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Universities Turn to Ammonia Borane for Hydrogen Fuel Future

I’ve talked about using ammonia borane as a chemical carrier for hydrogen about a half a dozen times in the past. Now, two universities have made discoveries and innovations that involve ammonia borane as a way to deliver hydrogen on demand.

Take for instance the researchers at the University of Alabama who have teamed up with scientists at the Los Alamos National Laboratory to develop ammonia borane for the transportation industry. The ammonia borane would be placed into a car, the hydrogen extracted, then run through a fuel cell along with ambient oxygen to create electricity to propel the vehicle.

Once the ammonia borane fuel has been spent, it will need to be recharged with hydrogen and this is just what the researchers have been working on. They have developed a way to recharge the spent fuel with hydrogen using “a single reactor.”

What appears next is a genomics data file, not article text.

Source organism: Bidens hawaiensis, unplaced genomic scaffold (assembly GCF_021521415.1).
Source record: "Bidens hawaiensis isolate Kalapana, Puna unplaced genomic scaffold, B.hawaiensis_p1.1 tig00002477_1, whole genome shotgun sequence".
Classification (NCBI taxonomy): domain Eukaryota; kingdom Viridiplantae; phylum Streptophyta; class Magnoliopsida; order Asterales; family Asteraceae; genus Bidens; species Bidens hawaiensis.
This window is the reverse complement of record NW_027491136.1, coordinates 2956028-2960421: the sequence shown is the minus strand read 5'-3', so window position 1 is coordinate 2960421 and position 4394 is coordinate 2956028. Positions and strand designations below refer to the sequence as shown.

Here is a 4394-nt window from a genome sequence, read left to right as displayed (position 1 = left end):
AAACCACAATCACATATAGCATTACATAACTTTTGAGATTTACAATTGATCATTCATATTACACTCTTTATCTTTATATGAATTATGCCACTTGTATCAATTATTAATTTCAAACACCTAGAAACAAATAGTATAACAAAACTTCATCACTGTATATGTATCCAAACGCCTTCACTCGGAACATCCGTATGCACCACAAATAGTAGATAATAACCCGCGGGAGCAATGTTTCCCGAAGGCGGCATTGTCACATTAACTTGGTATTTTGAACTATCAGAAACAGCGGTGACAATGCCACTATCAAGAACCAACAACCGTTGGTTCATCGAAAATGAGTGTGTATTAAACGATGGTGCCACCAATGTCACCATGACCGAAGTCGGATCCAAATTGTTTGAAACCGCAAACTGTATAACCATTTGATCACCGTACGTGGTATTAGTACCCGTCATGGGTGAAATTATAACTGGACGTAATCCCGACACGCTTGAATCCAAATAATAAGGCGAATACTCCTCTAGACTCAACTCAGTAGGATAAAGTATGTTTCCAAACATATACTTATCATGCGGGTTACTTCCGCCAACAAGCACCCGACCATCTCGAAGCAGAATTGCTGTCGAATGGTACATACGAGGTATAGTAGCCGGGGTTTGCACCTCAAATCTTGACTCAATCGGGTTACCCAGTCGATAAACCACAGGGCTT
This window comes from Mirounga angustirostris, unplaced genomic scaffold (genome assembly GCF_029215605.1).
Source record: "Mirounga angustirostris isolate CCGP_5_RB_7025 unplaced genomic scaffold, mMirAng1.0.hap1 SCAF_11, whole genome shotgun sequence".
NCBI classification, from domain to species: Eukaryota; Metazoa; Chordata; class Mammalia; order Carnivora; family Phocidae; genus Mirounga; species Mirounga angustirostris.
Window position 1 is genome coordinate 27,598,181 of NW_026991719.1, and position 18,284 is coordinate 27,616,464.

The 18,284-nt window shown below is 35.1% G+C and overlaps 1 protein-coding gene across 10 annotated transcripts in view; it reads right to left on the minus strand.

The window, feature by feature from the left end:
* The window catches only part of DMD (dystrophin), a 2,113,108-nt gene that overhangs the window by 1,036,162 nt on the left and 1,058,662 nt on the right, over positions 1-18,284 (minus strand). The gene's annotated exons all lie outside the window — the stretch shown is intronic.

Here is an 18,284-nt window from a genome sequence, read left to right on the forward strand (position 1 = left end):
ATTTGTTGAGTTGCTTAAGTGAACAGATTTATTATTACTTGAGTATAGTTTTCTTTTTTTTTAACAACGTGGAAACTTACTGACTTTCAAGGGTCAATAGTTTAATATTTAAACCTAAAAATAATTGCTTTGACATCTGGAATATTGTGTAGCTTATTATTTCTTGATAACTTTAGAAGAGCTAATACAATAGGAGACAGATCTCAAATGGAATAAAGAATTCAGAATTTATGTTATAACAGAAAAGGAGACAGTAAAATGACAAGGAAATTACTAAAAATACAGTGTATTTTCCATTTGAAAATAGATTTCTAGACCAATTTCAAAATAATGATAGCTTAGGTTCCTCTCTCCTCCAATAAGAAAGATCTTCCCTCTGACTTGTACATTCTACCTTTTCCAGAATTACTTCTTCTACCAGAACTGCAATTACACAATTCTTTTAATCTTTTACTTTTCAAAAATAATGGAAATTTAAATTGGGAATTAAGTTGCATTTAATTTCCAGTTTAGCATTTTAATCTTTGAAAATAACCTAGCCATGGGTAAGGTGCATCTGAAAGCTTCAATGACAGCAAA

Meanwhile at Purdue University, researchers have discovered a way to use ammonia borane marbles that contain hydrogen and release it on demand. The initial use will have military applications for soldiers in the field using soda can size ammonia borane batteries rather than regular batteries.

The advantage is that ammonia borane weighs less, lasts longer and can be easily recharged. According to Purdue University, “The chemical compound, which is a derivative of ammonia borane, contains many hydrogen molecules locked into a safe, compact and highly portable material.”

Even though the research and development was originally commissioned for use by soldiers to run communications equipment and other electronics in the field, the researchers also believe their discovery can one day be used in fuel cell vehicles as well.

About Hydro Kevin Kantola

Hydro Kevin Kantola
I'm a hydrogen car blogger, editor and publisher interested in documenting the history and the progression of hydrogen cars, vehicles and infrastructure worldwide.

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